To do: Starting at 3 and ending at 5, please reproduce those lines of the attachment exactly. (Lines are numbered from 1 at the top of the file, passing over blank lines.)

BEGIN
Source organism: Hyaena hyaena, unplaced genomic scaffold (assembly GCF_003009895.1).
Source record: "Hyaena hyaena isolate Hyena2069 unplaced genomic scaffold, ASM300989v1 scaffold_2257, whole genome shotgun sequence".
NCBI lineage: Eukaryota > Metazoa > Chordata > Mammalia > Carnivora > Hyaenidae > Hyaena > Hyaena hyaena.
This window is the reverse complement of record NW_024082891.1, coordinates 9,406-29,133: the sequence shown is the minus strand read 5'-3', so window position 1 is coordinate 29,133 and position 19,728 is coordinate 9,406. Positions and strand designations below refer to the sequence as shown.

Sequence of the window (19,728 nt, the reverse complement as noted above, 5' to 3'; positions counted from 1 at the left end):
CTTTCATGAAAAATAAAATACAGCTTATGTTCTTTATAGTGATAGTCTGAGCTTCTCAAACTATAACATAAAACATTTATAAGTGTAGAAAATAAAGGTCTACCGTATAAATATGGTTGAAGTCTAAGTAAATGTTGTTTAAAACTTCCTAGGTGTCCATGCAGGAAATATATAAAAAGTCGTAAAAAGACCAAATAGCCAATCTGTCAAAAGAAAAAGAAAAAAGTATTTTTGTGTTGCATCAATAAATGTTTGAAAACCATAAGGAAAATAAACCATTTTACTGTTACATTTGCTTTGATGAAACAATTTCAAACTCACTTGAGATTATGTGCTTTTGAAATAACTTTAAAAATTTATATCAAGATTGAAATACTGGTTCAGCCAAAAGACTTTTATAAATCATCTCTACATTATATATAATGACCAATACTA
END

NCBI lineage: Eukaryota > Metazoa > Chordata > Mammalia > Carnivora > Hyaenidae > Hyaena > Hyaena hyaena.
This window is the reverse complement of record NW_024082891.1, coordinates 9,406-29,133: the sequence shown is the minus strand read 5'-3', so window position 1 is coordinate 29,133 and position 19,728 is coordinate 9,406. Positions and strand designations below refer to the sequence as shown.

Sequence of the window (19,728 nt, the reverse complement as noted above, 5' to 3'; positions counted from 1 at the left end):